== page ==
GYROTONIC EXPANSION SYSTEM® VS. PILATES
You may be familiar with Pilates, but may not have heard of the GYROTONIC® Method. Gyrotonic is a fairly new fitness program that was developed in the late 1970’s. Today, it is used by various celebrities, including Gwyneth Paltrow, Lady Gaga, Madonna and Jennifer Aniston.
At first glance, Gyrotonic may seem similar to Pilates, as both programs are designed to build flexibility and strength and use specialized equipment. Some other commonalities include:
- A focus on core strength and movement from the center of one’s body.
- An increase in dexterity, balance and flexibility.
- A coordination of movement with breath.
- Can be taught in private or group-setting classes.
- Can be performed with or without equipment.
- Can be performed at an athletic or more restorative pace.
Despite the similarities between the two systems of movement, their approach to developing flexibility, strength, and endurance is what really distinguishes the two systems. If the two movement methods were likened to dance, Pilates would be ballet, while the GYROTONIC EXPANSION SYSTEM® would be compared to interpretive dance.
Just as Joseph Pilates created his program in the 1920s and 30s to sooth his own ailments, Romanian-born dancer Juliu Horvath developed the Gyrotonic Expansion System to help rehabilitate his own Achilles tendon injury, as well as his back. Both systems are a culmination of other exercise philosophies, in addition to the healing arts and movement. Pilates incorporated stances from gymnastics and yoga, reflexology during footwork, and the use of movement to “massage” the internal organs. In Juliu’s work, he drew upon QiQong and the acupuncture meridians. Both the Gyrotonic and Pilates methods are total mind-body motion systems.
Pilates focuses on pelvic stability, core strength, building and toning flexible muscles, proper body mechanics and alignment. Most Pilates exercises are performed while lying down on a mat, particularly when practiced without equipment. Pilates exercises are largely a linear, two-dimensional technique. The exercises themselves include extension, flexion, rotation and side-bending. Beginner Pilates exercises tend to incorporate one of these motions at a time, graduating to two or more motions contained within a single exercise as the exercises become more advanced. Classically, there are six principles of Pilates: centering, breathing, concentration, ease of movement, control and precision. The principal apparatus used to perform Pilates exercises is called a Reformer, which consists of ropes or leather straps attached to a moving carriage with resistance provided by springs.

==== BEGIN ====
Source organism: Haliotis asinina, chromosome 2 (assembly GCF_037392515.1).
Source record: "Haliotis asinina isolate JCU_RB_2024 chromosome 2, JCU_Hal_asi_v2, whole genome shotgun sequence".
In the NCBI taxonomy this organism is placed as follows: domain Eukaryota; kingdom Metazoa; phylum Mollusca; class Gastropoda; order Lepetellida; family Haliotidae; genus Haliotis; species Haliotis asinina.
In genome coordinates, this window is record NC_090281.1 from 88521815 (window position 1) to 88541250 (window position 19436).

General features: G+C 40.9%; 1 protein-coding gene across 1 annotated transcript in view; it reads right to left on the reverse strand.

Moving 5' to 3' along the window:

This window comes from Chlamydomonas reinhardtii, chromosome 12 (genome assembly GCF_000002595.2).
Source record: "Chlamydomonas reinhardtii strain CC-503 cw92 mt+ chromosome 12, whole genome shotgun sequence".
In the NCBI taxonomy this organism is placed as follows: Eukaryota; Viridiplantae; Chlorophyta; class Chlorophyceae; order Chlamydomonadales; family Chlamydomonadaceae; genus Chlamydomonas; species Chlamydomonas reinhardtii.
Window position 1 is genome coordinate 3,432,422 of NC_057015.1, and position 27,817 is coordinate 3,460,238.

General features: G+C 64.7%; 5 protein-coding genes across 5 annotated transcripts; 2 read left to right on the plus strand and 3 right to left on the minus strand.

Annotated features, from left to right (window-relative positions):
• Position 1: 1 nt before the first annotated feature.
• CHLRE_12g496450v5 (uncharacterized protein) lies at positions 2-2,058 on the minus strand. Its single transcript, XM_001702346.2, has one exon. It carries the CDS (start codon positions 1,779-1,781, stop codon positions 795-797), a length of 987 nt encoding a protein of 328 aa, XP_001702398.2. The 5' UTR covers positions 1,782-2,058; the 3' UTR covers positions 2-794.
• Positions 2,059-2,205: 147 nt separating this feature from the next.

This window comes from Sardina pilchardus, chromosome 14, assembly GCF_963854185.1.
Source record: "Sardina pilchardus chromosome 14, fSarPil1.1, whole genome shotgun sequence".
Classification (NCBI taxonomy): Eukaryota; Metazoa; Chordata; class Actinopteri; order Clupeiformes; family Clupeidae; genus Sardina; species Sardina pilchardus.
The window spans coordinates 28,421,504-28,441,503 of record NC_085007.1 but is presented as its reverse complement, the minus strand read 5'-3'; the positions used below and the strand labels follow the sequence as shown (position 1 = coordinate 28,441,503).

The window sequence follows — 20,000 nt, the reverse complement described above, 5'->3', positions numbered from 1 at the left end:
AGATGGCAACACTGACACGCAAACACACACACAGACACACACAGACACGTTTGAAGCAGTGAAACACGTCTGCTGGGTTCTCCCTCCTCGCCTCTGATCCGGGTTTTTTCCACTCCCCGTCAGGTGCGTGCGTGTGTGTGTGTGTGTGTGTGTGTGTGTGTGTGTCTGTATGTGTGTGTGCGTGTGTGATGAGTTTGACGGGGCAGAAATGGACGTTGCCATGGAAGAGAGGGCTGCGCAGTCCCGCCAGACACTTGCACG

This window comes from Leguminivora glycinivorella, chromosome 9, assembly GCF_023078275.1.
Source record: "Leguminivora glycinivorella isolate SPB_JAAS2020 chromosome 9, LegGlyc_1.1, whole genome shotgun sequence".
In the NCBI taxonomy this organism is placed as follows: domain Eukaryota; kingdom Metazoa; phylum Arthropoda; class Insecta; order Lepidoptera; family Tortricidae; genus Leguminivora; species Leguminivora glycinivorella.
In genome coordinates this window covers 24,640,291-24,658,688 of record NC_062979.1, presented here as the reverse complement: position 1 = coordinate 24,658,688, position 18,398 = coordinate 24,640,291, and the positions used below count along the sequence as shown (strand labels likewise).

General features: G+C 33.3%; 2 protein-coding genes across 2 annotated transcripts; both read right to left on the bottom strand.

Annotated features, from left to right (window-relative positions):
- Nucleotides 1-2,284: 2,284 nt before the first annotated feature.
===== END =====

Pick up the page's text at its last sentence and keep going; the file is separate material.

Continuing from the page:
Gyrotonic exercise is a three dimensional, spiraling, constant motion movement methodology. Its exercises include extension, side-bending, flexion, with constant rotation (spiraling) and it's known for its undulating and fluid moves (like swaying palms or waves). Gyrotonic exercise focuses on moving the whole body at all times (like dancing), to maintain a mobile spine and pelvis using dynamic breathing patterns. Most exercises in Gyrotonic are done while sitting. When performed without equipment, the method is called GYROKINESIS®, and is done mostly using sitting stools. The body’s core muscles are strengthen from the inside out and the entire body works as a coordinated unit, rather than having individual body parts operating on their own. The principle apparatus used to perform Gyrotonic exercises is called the Gyrotonic Pulley Tower, which is comprised of rotational discs and weighted pulleys. The major principles of the Gyrotonic method are:
- Decompression (allows the joints to move freely without restraint)
- Stabilization (stabilizes the body throughout each movement)
- Intention (guides the body to where you would like it to go)
- Coordination (focuses on calmly taking breaths while in motion)
Another emphasis present in Gyrotonic exercise that distinguishes it from Pilates is a focus on the fascia, nervous system and skeletal system in addition to muscles. The goal is to train the body to have complete mobility of the spine and joints first, and strength then naturally follows. Like Pilates, professional athletes and dancers have used Gyrotonic to cross-train for the last 30 years, as most motions performed in sports can be incorporated into work with the equipment.
SHOULD I DO PILATES OR GYROTONIC?
Both systems have demonstrated therapeutic benefits, as Pilates is utilized in many medical and rehabilitation communities in the U.S., while the Gyrotonic Expansion System is heralded in Europe for its benefits in orthopaedic rehabilitation. At SOMA Movement Studio, we generally suggest to our students that they start with Pilates, so that they establish stability in their core and the ability to coordinate movement with breath. This is particularly important when recovering from an recent injury, instability, or back pain.
The Pilates and Gyrotonic systems of movement go hand-in-hand very smoothly, with one complimenting the benefits and the qualities of the other. Though a client may prefer one over the other, we think just about anyone can benefit from training in both systems.